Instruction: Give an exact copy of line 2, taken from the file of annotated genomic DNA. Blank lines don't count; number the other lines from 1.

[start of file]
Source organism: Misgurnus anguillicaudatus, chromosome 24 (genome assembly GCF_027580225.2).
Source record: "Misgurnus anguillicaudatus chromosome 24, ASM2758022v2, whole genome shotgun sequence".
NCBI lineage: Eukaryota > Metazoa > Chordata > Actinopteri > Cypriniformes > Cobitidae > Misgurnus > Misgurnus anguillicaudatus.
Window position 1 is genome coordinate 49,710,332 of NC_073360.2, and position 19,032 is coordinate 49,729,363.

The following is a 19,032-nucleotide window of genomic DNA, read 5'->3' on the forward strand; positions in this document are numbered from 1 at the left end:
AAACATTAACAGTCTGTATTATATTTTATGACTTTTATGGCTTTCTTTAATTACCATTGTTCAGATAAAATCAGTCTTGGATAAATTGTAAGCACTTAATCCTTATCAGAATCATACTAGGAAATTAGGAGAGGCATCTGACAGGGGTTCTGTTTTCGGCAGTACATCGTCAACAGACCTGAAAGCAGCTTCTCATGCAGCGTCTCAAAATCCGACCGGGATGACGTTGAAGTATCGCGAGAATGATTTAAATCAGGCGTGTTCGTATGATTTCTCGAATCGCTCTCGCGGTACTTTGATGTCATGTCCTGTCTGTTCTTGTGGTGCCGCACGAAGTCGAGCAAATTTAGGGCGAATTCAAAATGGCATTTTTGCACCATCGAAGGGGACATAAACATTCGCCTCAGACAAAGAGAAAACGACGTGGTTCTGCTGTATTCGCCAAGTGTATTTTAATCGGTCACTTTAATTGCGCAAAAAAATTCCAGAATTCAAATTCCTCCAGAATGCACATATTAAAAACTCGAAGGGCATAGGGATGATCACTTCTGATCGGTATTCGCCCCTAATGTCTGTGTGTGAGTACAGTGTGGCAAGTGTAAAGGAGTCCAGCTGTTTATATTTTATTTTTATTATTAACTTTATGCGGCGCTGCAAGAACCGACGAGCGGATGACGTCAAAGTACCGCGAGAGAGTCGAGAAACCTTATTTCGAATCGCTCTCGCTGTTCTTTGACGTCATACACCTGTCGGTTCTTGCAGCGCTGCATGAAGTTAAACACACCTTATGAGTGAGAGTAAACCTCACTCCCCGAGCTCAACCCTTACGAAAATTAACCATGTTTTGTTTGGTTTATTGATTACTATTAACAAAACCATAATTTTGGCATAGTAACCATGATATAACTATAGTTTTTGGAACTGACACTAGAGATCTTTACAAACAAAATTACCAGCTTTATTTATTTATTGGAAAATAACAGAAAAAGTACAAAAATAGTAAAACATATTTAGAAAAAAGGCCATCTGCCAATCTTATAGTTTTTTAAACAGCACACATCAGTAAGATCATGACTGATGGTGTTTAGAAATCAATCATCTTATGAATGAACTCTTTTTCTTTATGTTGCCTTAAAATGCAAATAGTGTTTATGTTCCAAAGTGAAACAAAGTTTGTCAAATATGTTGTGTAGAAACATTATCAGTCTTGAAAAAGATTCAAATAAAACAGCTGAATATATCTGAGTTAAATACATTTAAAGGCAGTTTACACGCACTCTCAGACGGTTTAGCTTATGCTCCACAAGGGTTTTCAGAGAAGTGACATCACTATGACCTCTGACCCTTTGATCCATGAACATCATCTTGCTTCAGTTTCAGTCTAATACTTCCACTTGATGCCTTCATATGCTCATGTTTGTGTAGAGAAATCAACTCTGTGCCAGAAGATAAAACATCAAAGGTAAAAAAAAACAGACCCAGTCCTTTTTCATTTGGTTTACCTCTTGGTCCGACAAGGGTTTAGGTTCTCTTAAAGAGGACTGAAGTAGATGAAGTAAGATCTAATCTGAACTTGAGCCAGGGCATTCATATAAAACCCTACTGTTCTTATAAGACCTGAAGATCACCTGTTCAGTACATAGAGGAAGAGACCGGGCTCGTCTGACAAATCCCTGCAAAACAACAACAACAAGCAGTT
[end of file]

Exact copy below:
Source record: "Misgurnus anguillicaudatus chromosome 24, ASM2758022v2, whole genome shotgun sequence".